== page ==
Ashley Hemingway, 34, laughed at a joke she saw online: “I didn’t expect to give up this much for Lent.”
Hemingway and her family attend St. Augustine Church and Catholic Student Center, which sits across from the University of Florida campus on University Avenue. They’re participating in Lent, a tradition of fasting and prayer before Easter Sunday.
Hemingway’s church has joined thousands of other places of worship around the country in streaming services online. St. Augustine started streaming masses just one week before Gov. Ron DeSantis issued a statewide stay-at-home order in response to the coronavirus outbreak, though going to church is listed as an essential activity.
“It’s really difficult, honestly,” Hemingway said.
She’s been attending mass at St. Augustine since she was a freshman at the University of Florida 16 years ago.
Hemingway said she’s found it difficult to transition to online services, especially with her daughter Chiara, who turns 2 next week. She said Chiara doesn’t understand why she needs to sit still and be quiet when church seems like just another TV show.
Some places of worship have been more prepared than others to stream services online.
Jason Lee, 39, is the lead pastor at Anthem Community Church in Gainesville. Anthem is a non-denominational Christian church that started Facebook Live streaming as a safety precaution almost a month ago.
Lee said Anthem has invited churches with limited resources to use their stage and streaming technology, such as cameras and microphones.
“For a long time churches have been figuring out how to be helpful outside of the one day of the week,” Lee said. “It forced us to innovate.”
Lee said he tries to interact with the online audience through the comments and has added live music, similar to their traditional services. Anthem Community Church also pushed the release of an app a month early to help people stay connected.
While Lee is new to streaming services, Rabbi David Kaiman has been doing so for months.
Kaiman, 64, has been at Congregation B’nai Israel for 17 years. He said the synagogue has been streaming since the beginning of the year as a way to provide options for those who were homebound.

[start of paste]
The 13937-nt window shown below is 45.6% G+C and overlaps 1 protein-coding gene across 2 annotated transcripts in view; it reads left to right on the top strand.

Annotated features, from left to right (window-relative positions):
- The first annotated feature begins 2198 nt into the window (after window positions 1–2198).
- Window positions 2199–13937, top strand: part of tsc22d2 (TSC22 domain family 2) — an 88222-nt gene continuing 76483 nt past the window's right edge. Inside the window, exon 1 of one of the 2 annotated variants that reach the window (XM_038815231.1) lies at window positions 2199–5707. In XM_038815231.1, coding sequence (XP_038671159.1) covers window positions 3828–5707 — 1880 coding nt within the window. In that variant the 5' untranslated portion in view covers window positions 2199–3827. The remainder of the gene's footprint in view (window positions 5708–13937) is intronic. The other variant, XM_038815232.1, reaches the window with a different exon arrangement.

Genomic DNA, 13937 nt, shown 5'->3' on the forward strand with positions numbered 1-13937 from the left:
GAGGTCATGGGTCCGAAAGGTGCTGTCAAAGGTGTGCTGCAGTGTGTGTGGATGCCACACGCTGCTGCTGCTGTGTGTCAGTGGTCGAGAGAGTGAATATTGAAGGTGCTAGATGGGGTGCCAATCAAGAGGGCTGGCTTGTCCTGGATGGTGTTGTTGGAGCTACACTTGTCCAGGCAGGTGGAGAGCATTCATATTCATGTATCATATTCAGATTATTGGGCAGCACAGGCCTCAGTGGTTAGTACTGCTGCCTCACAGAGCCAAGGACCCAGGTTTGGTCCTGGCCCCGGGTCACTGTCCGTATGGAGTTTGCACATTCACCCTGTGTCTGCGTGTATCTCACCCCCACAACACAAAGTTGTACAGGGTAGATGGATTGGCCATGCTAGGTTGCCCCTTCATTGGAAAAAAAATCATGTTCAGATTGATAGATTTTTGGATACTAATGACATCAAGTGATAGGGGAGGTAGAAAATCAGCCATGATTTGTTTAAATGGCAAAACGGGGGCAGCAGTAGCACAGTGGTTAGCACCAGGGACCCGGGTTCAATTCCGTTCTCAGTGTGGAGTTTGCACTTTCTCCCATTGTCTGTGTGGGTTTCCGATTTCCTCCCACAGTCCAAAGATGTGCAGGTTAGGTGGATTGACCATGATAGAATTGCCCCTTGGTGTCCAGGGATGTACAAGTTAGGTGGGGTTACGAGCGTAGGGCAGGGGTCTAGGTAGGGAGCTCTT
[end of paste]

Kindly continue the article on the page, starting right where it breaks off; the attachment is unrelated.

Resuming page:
Kaiman said they started more advertising for their streaming service three weeks ago and encouraged people to stay home.
“It’s not like being together in a live audience,” he said, “but it’s the best we can do right now.”
Kaiman said he’s had people from all over the country join the live streams, including relatives of members and those who have moved away or relocated.
While Kaiman said his synagogue would continue to stream services even after the pandemic, Pastor Lee of Anthem Church was not so sure.
Lee said he worries that people will think virtual conversation is good enough as we get more used to it. He said he doesn’t want to underestimate the value of face-to-face communication with “actual, real live people.”
Meanwhile, Ashley Hemingway and her family continue to miss gatherings at St. Augustine Catholic Church on weekends.
“I don’t have as much time to myself,” Hemingway said, “which is the opposite of what you’d expect.”
She spends her days balancing working from home with entertaining her toddler, like so many other parents right now.
Hemingway has tried to continue Catholic traditions at home, like covering up images of Jesus in the fifth week of Lent.
Although she has less time to herself she said it’s been easier to slow down and quiet herself in the spirit of Lent, which reflects on the 40 days Jesus spent alone in the desert.
“There’s a lot of time to be introspective like Jesus was,” she said, “this isolation almost feels like a desert.”